Defining a product

How do you define what ‘a product’ is?

The short answer is: “a product is a means of facilitating a value exchange between a user and an organisation”.

The long answer is:

A product is a means of facilitating a value exchange. It takes organisational resources and makes them available to a user, typically in a way that aims to create a behaviour change for the user and return greater benefits to the organisation than it took to produce it.

So, a bag is a product. An organisation uses it’s resources, consisting of raw materials, knowledge, infrastructure & machinery, etc., to produce the (in this case physical) product. The organisation sells the bag for more than it cost to produce and distribute the bag. The customer buying the bag can use it to carry things, which is behaviour change the bag manufacturer and customer both want because it signals that the product is meeting a need.

A product is successful where the value exchange results in both parties getting something more valuable than it cost them. For the organisation this could be money (in the case of selling a bag) or it could be some other outcome such as brand exposure. For the user, they get to carry stuff around in a more convenient way, which they value over the money they paid for it. The important thing about value exchanges is that they are never like for like. The customer values being able to carry things more than they value some money, and the organisation values that money more than the time and resources it took to produce the bag.

We could also go into ‘potential value’, where the customer buys the bag but doesn’t use it, but the bag retains its value because the customer could use it but they haven’t, either for reasons outside the product’s influence or because the product didn’t meet their needs.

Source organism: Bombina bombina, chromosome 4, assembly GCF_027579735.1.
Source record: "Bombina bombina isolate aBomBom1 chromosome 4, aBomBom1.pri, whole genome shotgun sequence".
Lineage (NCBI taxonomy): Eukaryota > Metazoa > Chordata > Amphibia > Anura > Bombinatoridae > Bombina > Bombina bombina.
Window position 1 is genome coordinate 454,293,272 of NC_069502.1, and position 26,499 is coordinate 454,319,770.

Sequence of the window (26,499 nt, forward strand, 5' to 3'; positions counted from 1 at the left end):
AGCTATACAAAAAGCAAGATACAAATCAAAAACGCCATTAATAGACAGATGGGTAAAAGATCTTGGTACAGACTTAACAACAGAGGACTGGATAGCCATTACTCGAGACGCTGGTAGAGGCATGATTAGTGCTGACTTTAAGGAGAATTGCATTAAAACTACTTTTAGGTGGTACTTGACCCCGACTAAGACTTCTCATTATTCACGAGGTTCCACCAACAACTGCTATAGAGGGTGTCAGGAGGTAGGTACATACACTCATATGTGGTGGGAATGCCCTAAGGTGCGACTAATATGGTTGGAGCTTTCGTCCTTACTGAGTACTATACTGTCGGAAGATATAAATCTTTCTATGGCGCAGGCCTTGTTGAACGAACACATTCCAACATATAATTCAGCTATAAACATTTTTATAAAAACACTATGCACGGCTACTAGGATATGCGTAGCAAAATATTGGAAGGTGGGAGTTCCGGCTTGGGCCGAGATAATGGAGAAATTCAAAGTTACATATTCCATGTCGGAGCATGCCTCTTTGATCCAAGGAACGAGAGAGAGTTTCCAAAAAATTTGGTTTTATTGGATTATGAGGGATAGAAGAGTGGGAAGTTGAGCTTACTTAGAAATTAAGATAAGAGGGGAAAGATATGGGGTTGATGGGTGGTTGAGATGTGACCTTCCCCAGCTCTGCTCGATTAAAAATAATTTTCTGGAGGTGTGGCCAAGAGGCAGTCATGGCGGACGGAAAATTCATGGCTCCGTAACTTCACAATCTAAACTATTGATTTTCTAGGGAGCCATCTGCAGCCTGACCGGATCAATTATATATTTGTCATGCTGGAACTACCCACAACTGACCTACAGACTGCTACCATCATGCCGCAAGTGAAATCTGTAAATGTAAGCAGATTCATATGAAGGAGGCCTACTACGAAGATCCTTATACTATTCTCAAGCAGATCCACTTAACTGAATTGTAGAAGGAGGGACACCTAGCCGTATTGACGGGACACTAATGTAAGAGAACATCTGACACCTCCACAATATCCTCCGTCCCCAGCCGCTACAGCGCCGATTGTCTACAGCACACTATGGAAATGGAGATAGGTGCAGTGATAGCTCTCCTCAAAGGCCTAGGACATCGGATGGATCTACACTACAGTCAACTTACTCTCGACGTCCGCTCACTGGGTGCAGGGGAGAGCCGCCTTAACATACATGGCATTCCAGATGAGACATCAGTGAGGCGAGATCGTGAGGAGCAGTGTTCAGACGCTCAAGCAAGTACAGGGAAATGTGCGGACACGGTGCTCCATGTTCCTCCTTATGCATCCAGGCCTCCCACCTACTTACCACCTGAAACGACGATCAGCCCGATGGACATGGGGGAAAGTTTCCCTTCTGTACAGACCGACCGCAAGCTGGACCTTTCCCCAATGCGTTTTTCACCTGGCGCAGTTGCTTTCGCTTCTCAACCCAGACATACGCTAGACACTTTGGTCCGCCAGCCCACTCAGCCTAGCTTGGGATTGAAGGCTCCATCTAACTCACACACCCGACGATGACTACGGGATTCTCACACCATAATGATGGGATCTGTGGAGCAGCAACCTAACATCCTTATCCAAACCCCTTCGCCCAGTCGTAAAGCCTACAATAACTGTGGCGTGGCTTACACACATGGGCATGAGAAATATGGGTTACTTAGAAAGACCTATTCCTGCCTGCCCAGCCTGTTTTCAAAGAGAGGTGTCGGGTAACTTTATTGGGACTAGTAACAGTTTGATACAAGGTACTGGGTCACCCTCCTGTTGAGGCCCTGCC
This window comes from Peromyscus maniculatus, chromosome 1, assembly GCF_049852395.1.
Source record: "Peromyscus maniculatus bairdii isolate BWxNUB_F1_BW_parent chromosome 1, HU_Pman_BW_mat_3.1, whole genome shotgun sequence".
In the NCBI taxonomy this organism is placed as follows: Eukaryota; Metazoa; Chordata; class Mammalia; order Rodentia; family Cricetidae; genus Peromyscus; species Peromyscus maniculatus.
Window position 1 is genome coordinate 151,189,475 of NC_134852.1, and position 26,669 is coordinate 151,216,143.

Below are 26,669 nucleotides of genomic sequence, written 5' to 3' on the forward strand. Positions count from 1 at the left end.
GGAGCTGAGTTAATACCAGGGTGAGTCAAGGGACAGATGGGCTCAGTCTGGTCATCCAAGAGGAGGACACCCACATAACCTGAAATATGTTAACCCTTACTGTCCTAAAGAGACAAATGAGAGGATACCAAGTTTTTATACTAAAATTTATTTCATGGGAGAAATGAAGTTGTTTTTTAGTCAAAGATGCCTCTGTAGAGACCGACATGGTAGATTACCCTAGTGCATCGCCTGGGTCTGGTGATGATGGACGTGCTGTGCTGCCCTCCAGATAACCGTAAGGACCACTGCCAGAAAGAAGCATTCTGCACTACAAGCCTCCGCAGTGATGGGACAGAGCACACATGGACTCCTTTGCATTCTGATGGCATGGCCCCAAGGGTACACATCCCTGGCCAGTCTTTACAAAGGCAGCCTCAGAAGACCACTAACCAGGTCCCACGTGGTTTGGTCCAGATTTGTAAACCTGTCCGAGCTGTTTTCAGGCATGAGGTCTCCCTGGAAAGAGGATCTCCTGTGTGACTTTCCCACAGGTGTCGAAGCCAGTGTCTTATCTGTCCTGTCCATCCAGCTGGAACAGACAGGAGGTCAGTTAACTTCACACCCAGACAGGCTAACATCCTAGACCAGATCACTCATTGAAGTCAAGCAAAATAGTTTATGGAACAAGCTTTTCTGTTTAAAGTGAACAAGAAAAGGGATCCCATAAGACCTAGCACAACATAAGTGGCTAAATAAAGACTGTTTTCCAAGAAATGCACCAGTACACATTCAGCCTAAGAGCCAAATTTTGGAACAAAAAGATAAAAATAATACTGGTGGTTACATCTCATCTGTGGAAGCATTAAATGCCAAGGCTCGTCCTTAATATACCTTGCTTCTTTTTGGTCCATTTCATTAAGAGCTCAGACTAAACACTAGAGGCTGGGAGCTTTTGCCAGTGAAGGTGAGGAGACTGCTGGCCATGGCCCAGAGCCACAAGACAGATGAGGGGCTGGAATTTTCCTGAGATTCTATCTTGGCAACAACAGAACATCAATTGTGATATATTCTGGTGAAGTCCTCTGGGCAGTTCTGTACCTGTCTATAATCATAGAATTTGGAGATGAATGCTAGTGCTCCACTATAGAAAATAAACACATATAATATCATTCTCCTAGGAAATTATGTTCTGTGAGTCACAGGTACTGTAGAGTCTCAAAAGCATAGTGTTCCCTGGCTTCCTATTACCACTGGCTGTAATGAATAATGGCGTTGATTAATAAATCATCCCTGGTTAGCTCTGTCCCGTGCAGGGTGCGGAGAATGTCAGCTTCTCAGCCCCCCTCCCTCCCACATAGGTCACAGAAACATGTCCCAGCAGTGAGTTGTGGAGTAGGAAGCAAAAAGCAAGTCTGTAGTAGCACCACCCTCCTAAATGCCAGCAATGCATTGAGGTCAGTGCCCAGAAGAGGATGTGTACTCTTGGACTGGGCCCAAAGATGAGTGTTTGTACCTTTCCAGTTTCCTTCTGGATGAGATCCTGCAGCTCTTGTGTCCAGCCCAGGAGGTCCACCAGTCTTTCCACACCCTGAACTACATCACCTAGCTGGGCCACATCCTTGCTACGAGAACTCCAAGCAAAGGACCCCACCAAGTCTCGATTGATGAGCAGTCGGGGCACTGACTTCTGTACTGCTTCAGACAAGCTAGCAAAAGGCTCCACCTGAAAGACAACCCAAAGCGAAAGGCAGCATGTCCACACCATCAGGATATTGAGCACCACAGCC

The same value exchange exists for digital products. You might be reading this in a browser that you use without having to pay money because the company providing it values the data they get from your usage more than the small amount of money they could charge. You get to read random things random people write on the internet, and the company gets the data you generate by doing so. That’s the value exchange.

A charity product is no different. It takes the charity’s resources (knowledge, website, hosting, etc.) outside of the organisation in a way that is useful to the user. The value return the charity is/should be looking for is in the social change using the product creates.

Where products and services differ is in the ‘means’ of exchanging value. A service is only exists and is of use at the time the user interacts with it, whereas a product exists and retains utility even when it isn’t being used. The best bus service in the world is of no use to you unless you’re using it, but owning the best car in the world is useful even if you aren’t driving it right now (because could sell it, for example), but both can achieve the same outcome for you of transporting you to the best beach in the world.

How I picture services and products interacting is almost like a service blueprint where the user experience happens over a length of time and is expressed horizontally, and the product is expressed vertically as the value chain of taking those organisational resources (CRM, API, website page, etc.) from within the organisation to outside where the value exchange can take place, which is shown as where the two (horizontal and vertical) intersect.

So, in deciding whether a user is interacting with a service, for example being on the phone with a knowledgeable advisor, or a product, for example reading the same information on a web page, we should think about which maximises the value for the user and the organisation. Both provide the same information but a phone service is likely to be more costly to the organisation because people have to be employed to work on it, but if the information would be applied in lots of complicated scenarios which aren’t easy to explain in text on a web page then the service is also likely to be more valuable to the organisation as more people will act on the information.

Products and services are successful where both the users and the organisation get more out of them than they put in.